Bob Ford: 76ers had nice run with not-so-nice play

Posted: May 28, 2012

BOSTON - Later than expected perhaps, but not unexpected given the venue and the still unfinished nature of their roster, the 76ers said farewell to the NBA postseason on Saturday night in TD Garden.

It was a good run, and it ran all the way to Game 7 of the Eastern Conference semifinals, their longest playoff appearance in more than a decade and the second-longest since they lost a similar Game 7, also on the road, way back in 1986.

They went down, 85-75, but they went down the way they played all year, making the other team uncomfortable the entire game. The Celtics looked as if they were ready to take control several times and stumbled each time before they put away the win late in the fourth quarter by finally making some of the jump shots they had missed all evening.

"Our inability to score has plagued us all season, but we don't lack for heart, spirit, and competitiveness," coach Doug Collins said. "It felt like it was slipping away at times and then you'd look up and we were right there. I thought we had a great chance to win."

Beauty is a matter of perspective, although it was hard to call this attractive basketball. It was interesting and it was exciting and it was in doubt, but it was pig ugly. The Sixers have to have games like that, which will continue to be the case until they get a better roster. As it was, they still had a postseason to savor.

A team that needs things to go right to overcome its spotty shooting and soft interior play, the Sixers maybe did enjoy a fortuitous road in the first two rounds of the playoffs. They barely qualified for the postseason and had what looked like an unwinnable opening series against top-seeded Chicago until the Bulls lost MVP point guard Derrick Rose and center Joakim Noah to injury.

After grinding out a six-game win in that series, they got a Boston team that is at the tail end of a great stretch and in serious need of a retooling. The Celtics, who have always liked to wait until absolutely necessary to finish off a series win, saw this one go to the limit, too. As it turned out, they were still able to draw enough water from that deep well one more time.

It is difficult to determine now whether the current Sixers team is on the cusp of continued success, or whether this postseason represented a high-water mark for a team that has to win every night on a high degree of difficulty. The front office goes into the offseason with almost as many questions about the roster as it had when the regular season began.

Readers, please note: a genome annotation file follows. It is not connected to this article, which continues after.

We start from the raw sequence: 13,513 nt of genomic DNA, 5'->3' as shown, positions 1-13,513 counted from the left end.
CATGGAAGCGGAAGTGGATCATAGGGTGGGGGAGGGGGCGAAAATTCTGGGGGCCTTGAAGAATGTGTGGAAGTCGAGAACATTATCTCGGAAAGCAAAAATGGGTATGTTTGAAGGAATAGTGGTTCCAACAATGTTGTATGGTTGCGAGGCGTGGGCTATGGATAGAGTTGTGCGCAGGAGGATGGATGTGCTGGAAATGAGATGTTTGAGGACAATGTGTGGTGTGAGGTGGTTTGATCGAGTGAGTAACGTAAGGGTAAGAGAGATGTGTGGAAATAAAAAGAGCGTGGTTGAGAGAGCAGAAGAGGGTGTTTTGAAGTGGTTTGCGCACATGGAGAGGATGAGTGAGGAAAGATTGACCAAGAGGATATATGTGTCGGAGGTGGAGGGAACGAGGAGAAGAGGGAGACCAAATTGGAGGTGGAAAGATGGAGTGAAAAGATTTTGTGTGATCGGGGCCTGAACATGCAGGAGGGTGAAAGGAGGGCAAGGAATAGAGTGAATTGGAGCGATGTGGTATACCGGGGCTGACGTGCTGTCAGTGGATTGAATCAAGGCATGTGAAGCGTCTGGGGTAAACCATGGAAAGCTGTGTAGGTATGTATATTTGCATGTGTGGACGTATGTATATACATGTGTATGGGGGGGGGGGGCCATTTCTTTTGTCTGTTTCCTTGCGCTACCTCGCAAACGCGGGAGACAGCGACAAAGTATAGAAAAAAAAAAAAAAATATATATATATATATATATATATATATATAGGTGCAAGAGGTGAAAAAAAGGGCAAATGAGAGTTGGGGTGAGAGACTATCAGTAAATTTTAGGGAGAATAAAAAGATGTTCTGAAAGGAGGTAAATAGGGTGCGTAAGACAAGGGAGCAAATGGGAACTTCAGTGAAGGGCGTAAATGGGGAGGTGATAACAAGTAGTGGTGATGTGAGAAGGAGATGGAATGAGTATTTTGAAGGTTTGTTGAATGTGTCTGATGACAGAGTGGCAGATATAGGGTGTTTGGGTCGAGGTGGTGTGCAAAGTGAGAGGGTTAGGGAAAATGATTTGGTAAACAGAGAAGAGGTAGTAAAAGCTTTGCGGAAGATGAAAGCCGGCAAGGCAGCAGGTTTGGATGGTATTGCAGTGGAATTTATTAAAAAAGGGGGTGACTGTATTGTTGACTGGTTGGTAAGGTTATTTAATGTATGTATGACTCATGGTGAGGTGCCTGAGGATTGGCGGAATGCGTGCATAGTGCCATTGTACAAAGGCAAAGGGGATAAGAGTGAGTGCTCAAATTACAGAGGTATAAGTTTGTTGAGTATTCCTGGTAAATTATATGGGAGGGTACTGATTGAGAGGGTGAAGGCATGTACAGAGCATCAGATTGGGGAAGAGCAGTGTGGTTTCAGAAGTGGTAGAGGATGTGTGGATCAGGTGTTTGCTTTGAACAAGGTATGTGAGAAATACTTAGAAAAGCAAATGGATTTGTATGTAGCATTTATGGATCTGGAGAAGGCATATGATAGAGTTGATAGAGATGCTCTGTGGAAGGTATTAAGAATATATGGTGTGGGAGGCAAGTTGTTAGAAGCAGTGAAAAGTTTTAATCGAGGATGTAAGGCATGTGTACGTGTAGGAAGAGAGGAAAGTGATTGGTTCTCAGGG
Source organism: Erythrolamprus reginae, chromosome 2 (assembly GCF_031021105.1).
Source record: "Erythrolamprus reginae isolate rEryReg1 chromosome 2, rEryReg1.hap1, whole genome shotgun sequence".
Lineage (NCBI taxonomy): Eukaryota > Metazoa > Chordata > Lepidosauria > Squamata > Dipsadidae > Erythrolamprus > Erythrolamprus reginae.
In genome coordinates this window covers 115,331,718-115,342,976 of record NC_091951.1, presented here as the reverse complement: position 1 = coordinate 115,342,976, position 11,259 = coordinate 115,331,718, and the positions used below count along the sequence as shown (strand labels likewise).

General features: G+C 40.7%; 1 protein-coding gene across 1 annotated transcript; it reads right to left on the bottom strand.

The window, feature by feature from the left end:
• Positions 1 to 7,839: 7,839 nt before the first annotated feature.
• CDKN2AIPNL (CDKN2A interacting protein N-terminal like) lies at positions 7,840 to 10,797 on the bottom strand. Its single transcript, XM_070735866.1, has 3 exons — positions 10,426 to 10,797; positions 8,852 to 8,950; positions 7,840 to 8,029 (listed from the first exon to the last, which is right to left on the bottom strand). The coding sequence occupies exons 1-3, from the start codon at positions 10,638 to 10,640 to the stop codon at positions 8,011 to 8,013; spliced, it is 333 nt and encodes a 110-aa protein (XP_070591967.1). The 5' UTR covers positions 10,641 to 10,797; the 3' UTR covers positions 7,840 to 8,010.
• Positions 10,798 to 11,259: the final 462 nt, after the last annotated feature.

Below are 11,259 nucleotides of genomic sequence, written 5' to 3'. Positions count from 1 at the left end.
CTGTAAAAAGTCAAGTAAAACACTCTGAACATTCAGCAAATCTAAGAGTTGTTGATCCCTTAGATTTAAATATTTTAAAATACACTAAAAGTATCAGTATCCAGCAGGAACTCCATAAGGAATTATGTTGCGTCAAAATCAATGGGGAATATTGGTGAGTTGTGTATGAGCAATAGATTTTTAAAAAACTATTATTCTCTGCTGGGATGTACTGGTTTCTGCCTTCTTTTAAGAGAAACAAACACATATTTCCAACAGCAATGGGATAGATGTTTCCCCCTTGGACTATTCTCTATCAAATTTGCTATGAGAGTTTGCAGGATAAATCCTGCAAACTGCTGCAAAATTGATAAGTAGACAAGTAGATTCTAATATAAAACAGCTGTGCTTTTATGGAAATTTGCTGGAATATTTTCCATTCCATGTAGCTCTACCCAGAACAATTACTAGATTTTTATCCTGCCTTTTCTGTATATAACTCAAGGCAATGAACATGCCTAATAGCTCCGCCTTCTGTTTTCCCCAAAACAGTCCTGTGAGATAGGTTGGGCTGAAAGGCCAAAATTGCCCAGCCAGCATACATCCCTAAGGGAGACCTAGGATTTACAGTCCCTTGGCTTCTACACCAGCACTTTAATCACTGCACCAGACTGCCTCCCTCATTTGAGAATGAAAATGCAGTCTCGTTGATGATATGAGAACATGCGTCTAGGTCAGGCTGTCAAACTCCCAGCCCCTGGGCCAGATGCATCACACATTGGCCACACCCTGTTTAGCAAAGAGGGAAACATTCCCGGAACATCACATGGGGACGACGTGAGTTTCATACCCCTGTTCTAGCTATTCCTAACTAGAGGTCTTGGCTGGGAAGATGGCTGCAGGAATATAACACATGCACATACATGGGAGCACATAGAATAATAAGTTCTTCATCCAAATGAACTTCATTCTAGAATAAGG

In the series against the Celtics, the Sixers shot just 41.5 percent from the field, which is not going to get it done, and ultimately it didn't.

Along with their own shortcomings, history also was working against the Sixers in Game 7 Saturday night. Since the current Boston team began its return to prominence in 2008, the Celtics have made a habit of closing out playoff rounds eventually, and particularly at home.

In that span entering Saturday night, the Celts were only 10-13 in closeout games, including their loss in Game 6 of this series in the Wells Fargo Center. That's not impressive, but their 8-2 record in closeout games at home was indicative of a team that gets the job done even if not in a hurry to do so.

"I don't know what it is about us," coach Doc Rivers said. "That's just the way we are."

It is a team that obviously believes it can manufacture a win at will, which is a dangerous way to play. The Celtics got away with it again, however, although they probably shouldn't push their luck in the next round against the Miami Heat.

"We've been here before," Kevin Garnett said before Saturday's game. "We're very experienced."

That showed at times, but not at others in the opening half. The Celtics took a 41-33 lead into halftime, but they were unable to put away a team that shot abysmally from the field, couldn't get a fastbreak going, and always seemed on the verge of falling out of contention entirely.

The secret wasn't that the Sixers guarded the Boston shooters that well. The secret was that in the first half, Boston didn't have any shooters. Ray Allen was left open, for the most part, and made just 1 of 6 baskets, and that one was a layup that almost rolled out.

Without a perimeter game to guard, the Sixers stayed around the paint on defense, chased all the screen-roll plays to the inside, letting the pop-up player go wherever he wanted to go. It didn't matter. For most of the first half, the Celtics compounded their offensive problems by not doing any rebounding at that end. They had zero second-chance points in the first quarter as the Sixers came back from a 10-2 deficit to tie the game, 20-20.

Late in the half, the Celtics got some offensive rebounds and also forced some turnovers to get a few easy baskets. The Sixers kept doing what they were doing, which wasn't much, and the lead was back to eight points. It was still a game, whether it should have been or not. And it was still a game after three quarters, an even closer one.

It would never get close enough, however, although that won't be the lasting memory of this postseason. What will remain is that despite everything that worked against them, they did get close when they really shouldn't have.


Contact Bob Ford at bford@phillynews.com and read his blog at www.philly.com/postpatterns. Follow on Twitter @bobfordsports.

 

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